Is the Media Segment Leading the Way in Freelance Platforms?

procurement news

It seems that sometimes certain business segments provide the right conditions to catalyze digital transformation of old ways. In my neck of the woods — the contingent workforce and the digital transformation of how such labor services are sourced and procured — I am always on the lookout for segments that seem to be fermenting and accelerating in a way that others are not.

While procurement may be most familiar with multicategory online marketplaces, most emerging solutions are quite segmented — and there is variation across segments. New work intermediation platforms (WIPs) serving media businesses illustrate how these solutions both use networked technology to transform old practices and address specific segments to engage specific worker types.

Media Taking the Lead?

One would think segments starting to percolate and accelerate would already have the practices of using freelancers, would be based on knowledge and information transfer and may be undergoing significant digital transformation surrounding the work itself.

I have always considered the translation and localization segment in this regard, but my attention has now shifted to the media. By this, I mean a wider range of media businesses that fluidly engage many types of independent workers, including journalists, writers, photographers and video specialists.

The media segment appears to be percolating with respect to digital transformation and talent sourcing and engagement. In addition, it also shows what a “networked workforce” might be like in the future.

To substantiate the above assertions, I have provided an accounting of various WIPs arising in the segment.

What’s Out There?

To start off, we’ve already covered a couple of interesting cases:

  • Back in June, The Washington Post launched its own private online freelancer platform, The Washington Post Talent Network. The platform enables engagement and payment of journalists, but not only traditional ones. Media savvy, smartphone-slinging recorders of events are also in demand.
  • More recently, we covered Crew Connections’ launch of Crew Cloud. Crew Cloud is “the industry’s first online platform for sourcing global crews,” the company says, which is true. The platform allows clients to manage the entire search and booking process for video production crews, from start to finish — including payment. Unlike The Washington Post’s private platform, Crew Connection is a third-party platform provider serving many companies, including Bravo, Buena Vista Productions, Canadian Broadcasting, CBS, HBO, Disney Channel and Discovery Channel.

Quite recently, I’ve stumbled upon a few other new platforms addressing media freelancers. For example, Vox Media seems to have started developing its own private platform — similar to The Washington Post — with the novel name “Freelancers.”

There are also a few more third-party platform providers. Since I’m covering the media world, rather try to describe what they do, I’ll use visuals.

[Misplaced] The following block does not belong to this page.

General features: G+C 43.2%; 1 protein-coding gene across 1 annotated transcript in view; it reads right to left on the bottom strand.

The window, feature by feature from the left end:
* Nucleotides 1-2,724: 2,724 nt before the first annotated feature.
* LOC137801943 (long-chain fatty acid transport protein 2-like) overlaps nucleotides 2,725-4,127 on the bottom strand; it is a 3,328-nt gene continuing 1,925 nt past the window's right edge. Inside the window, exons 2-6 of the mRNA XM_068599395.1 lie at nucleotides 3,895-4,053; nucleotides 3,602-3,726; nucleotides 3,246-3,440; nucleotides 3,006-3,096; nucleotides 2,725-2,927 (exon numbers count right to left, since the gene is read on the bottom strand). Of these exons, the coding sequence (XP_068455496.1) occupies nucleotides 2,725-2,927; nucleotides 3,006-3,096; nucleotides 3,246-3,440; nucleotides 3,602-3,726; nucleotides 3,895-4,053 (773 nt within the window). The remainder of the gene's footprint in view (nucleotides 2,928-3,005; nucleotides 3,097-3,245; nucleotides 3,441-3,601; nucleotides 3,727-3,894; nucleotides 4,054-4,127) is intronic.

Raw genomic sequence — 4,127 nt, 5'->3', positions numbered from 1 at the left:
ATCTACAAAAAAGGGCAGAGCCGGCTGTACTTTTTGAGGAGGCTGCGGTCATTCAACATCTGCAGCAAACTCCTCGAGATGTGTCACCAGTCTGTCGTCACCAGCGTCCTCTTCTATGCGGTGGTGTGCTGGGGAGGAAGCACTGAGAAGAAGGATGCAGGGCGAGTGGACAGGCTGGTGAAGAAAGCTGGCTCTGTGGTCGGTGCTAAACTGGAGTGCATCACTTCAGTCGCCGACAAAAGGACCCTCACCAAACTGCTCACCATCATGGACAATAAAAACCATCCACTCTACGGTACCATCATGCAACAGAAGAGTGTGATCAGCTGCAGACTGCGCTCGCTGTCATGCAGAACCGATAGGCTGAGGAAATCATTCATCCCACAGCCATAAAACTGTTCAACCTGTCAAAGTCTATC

PayDesk looks to be a pretty standard online freelancer engagement platform (end of story):


Blink gives news teams the ability to geographically pinpoint and engage freelance journalists on a dime, across more than 150 countries. Now that’s reach.


Current, now in beta, is a little like the Uber of media freelancers: non-professionals can use their own phones to capture photos and videos of events. The owner of Current, Capture Media, built an enterprise software platform that gives publishers access to worldwide coverage directly from social networks and smartphone cameras. Current appears to be the way for Capture to “capture” — and recruit and engage — a network of freelance image, video and information providers.


There are a few other media freelancer engagement platforms, such as Periscope and Newsmodo, but by now, I am sure you get the picture.

Why Should Services Procurement Care?

Well, there are few reasons:

  • These cases provide vivid illustrations of what the engagement of independent workforce can be like and is already like: a networked workforce that can be global, that can perform work through networked technology tools like image-capturing smartphones.
  • Most digital work arrangement platforms are not multicategory. They instead address specific segments and engage specific worker types. This is not just media workers — there are examples in software development, software testing, data science, medicine, law, national security and even voices. The list goes on.
  • The media examples above demonstrate how digital transformation in certain industry and occupational segments can take off. There can be rapid acceleration, even tipping points. Large enterprise adoption can start to occur in different segments.
  • Finally, these examples start to suggest how contingent workforce sourcing and engagement really does become procurement of services, as some types of engagements become on-demand and can be fulfilled through a crowd of workers.

There probably are some good reasons for procurement practitioners to take note of these developments. Looking at examples like these provides important opportunities for anticipatory learning and thinking through future procurement scenarios.

That’s the news for today. Thank you for listening.

Want to learn more about the opportunities present in engaging freelance and independent workers? Read our recent complimentary research brief: The Independent Workforce: A New Vein Of Opportunity for Spend Visibility and Savings?

Please follow Andrew Karpie on Twitter @andrewkarpie

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